Panamaxes slip, Handies follow

Panamaxes slip, Handies follow
Published: 27 April 2004

The overall upward trend the market recorded last week was short -ived and figures started to fall again. Panamaxes were the first and the most affected by the downturn, as the grain season is starting on a slower mood than expected. Handies also suffered from the situation, while the Cape market still remains very firm despite rates seemed to level out in the second part of the week. In the news this week some leading dry bulk operators have released their fiscal 2003 and first quarter 2004 results, with sparkling figures showing between 400% and 900% rises in their net results, compared to the same period one year ago! Times are definitely not bad for dry bulk carrier owners. Fears of a global shortage and an explosion in commodity prices have again surfaced, especially for iron ore, affecting the whole steel industry. China’s growing needs could also impact the grain markets this year as they announced this week that they will have to "spend billions in imports" to face "a rising shortage of foodstuff".











The Panamax market continued to fall with the Baltic index losing 491 points over the week. In the Atlantic, mineral cargoes continued to absorb some of the early tonnage but the long awaited South American grain business still refused to show its head and freight rates tumbled to levels of around US$ 36,000-37,000 for T/A and around US$48,000 for trips to the Far East. There is still some optimism that the grain cargoes will come but the feeling is now that this support could come as late as end May or June. In the Pacific, rates really fell quickly and we are now seeing numbers of around US$30,000 for Pacific round voyages and low/mid US$20s for trip back to the Atlantic. This is mainly due to build up of spot tonnage and Japanese coal imports being less than expected. Richards Bay continued to show little activity on Panamax and this will probably remain the case all the time that the Capes are showing such competitive levels.Period players backed off again anticipating further falls in time charter rates.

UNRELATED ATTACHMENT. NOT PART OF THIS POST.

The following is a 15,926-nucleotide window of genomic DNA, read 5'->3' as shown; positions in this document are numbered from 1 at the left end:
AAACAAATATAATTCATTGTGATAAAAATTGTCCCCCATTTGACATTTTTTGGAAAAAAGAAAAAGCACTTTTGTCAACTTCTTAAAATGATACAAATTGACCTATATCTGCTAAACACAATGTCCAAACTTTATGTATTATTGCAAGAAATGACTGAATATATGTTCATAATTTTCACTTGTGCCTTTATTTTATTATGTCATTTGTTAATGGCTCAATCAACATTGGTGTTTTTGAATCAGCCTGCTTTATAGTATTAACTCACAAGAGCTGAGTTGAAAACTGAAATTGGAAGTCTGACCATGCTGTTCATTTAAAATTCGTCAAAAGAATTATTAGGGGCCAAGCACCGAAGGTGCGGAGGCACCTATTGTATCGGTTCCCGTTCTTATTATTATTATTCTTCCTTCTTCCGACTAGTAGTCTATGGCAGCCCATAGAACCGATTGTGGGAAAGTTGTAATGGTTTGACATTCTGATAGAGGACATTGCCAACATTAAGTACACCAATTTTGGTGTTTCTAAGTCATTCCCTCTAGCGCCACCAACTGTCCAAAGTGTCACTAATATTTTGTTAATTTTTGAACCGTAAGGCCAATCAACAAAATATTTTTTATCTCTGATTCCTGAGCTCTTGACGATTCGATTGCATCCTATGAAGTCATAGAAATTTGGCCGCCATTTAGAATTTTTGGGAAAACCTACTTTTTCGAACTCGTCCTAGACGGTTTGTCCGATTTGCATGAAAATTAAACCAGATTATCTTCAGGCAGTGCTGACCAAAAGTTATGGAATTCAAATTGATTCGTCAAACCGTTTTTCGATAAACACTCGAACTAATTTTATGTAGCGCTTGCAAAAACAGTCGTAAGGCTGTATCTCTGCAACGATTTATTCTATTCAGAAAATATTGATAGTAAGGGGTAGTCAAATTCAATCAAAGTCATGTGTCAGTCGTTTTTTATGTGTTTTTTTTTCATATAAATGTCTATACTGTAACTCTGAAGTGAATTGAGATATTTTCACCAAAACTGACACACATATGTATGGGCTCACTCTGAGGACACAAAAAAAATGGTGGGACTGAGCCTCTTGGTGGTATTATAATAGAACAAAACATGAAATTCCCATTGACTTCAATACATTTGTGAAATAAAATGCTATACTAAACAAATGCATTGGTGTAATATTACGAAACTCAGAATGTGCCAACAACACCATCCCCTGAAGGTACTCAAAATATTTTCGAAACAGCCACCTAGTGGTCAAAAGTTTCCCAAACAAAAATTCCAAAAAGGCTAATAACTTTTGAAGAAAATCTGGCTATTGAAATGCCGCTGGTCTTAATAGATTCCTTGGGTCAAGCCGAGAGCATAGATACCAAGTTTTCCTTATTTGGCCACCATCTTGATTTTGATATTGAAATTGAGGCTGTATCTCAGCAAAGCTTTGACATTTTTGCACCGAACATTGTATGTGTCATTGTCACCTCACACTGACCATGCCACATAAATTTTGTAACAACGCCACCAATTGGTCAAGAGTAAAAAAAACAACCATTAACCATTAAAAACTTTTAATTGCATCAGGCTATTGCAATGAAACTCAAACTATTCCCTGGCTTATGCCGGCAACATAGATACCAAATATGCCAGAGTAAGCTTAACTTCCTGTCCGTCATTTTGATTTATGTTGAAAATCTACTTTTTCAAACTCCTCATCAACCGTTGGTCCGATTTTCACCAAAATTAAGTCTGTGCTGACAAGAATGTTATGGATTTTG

The Handymax Atlantic market has been steady the first part of the week with mixed feelings about the grain situation but the second part was clearly pessimistic with Handymax US Gulf/Continent t/c rates falling by about US$1000/day during the last two days of the week (about US$39,000 on Friday).
The Pacific market finished the week at almost same level than the beginning with 45,000dwt Pacific round voyages still about US$26,500 which are not far away from Panamax rates. Small decrease of the fronthaul rates also, which ended the week at about US$41,500. In this context very limited period activity with no rates reported on the market.

Week ending: 02/05/2004 
Source: Barry Rogliano Salles Shipbrokers